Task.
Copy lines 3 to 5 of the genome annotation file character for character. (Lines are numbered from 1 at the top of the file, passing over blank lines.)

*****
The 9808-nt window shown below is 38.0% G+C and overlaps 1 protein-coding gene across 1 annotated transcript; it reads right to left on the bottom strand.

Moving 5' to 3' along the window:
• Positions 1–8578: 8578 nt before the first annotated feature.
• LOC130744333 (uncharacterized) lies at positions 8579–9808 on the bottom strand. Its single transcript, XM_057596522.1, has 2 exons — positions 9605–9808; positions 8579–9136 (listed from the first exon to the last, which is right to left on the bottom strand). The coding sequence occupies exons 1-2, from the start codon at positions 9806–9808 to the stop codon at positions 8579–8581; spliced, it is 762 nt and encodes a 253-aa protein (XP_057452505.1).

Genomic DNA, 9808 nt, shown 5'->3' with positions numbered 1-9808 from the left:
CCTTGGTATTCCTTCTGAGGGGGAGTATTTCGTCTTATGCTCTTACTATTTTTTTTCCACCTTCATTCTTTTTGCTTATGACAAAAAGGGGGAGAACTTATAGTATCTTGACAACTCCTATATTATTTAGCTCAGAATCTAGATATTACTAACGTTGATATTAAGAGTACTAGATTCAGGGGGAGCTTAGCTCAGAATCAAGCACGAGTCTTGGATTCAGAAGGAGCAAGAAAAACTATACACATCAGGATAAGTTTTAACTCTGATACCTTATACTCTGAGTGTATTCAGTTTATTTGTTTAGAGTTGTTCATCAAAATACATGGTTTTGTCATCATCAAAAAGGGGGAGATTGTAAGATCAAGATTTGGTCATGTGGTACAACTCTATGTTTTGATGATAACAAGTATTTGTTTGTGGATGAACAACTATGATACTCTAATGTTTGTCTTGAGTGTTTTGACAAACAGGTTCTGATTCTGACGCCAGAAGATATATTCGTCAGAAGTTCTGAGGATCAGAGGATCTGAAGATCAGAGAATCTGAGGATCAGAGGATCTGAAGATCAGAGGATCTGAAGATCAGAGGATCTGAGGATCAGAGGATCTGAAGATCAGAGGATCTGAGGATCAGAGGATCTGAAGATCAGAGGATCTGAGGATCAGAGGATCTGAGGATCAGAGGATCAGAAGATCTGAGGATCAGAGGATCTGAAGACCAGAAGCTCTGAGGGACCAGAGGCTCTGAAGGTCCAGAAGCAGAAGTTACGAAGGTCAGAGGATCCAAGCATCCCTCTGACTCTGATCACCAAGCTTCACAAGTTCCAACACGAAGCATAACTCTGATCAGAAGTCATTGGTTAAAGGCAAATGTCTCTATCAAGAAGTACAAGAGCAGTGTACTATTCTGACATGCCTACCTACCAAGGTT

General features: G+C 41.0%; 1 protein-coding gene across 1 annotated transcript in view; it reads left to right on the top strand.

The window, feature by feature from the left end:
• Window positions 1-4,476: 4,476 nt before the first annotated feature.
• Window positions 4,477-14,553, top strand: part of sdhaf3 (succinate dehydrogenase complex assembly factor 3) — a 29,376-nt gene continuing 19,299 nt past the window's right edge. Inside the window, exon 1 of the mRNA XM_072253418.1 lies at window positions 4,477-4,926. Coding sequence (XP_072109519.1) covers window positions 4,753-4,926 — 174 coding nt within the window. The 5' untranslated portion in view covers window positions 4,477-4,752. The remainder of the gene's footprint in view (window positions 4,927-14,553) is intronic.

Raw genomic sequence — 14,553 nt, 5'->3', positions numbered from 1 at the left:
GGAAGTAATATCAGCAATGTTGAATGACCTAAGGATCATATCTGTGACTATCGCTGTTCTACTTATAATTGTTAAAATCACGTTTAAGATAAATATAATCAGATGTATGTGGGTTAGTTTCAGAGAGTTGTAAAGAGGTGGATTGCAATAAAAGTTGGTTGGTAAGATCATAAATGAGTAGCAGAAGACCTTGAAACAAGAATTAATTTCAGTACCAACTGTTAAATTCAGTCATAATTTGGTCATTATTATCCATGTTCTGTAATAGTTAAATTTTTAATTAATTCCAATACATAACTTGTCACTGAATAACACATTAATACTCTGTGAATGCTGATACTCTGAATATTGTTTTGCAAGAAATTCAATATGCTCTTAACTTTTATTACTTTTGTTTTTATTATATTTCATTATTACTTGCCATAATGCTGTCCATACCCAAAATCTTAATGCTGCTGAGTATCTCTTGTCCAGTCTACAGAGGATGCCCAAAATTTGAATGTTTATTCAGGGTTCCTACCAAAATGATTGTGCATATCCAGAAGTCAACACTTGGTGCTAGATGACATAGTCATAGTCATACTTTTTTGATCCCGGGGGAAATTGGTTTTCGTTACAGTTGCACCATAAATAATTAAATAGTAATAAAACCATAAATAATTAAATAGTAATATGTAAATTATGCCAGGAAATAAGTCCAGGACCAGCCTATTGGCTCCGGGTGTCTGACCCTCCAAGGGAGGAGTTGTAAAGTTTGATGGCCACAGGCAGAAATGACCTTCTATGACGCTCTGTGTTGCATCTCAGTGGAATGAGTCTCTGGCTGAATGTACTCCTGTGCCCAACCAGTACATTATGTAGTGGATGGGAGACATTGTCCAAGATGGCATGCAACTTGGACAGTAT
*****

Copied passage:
• Positions 1–8578: 8578 nt before the first annotated feature.
• LOC130744333 (uncharacterized) lies at positions 8579–9808 on the bottom strand. Its single transcript, XM_057596522.1, has 2 exons — positions 9605–9808; positions 8579–9136 (listed from the first exon to the last, which is right to left on the bottom strand). The coding sequence occupies exons 1-2, from the start codon at positions 9806–9808 to the stop codon at positions 8579–8581; spliced, it is 762 nt and encodes a 253-aa protein (XP_057452505.1).

Genomic DNA, 9808 nt, shown 5'->3' with positions numbered 1-9808 from the left: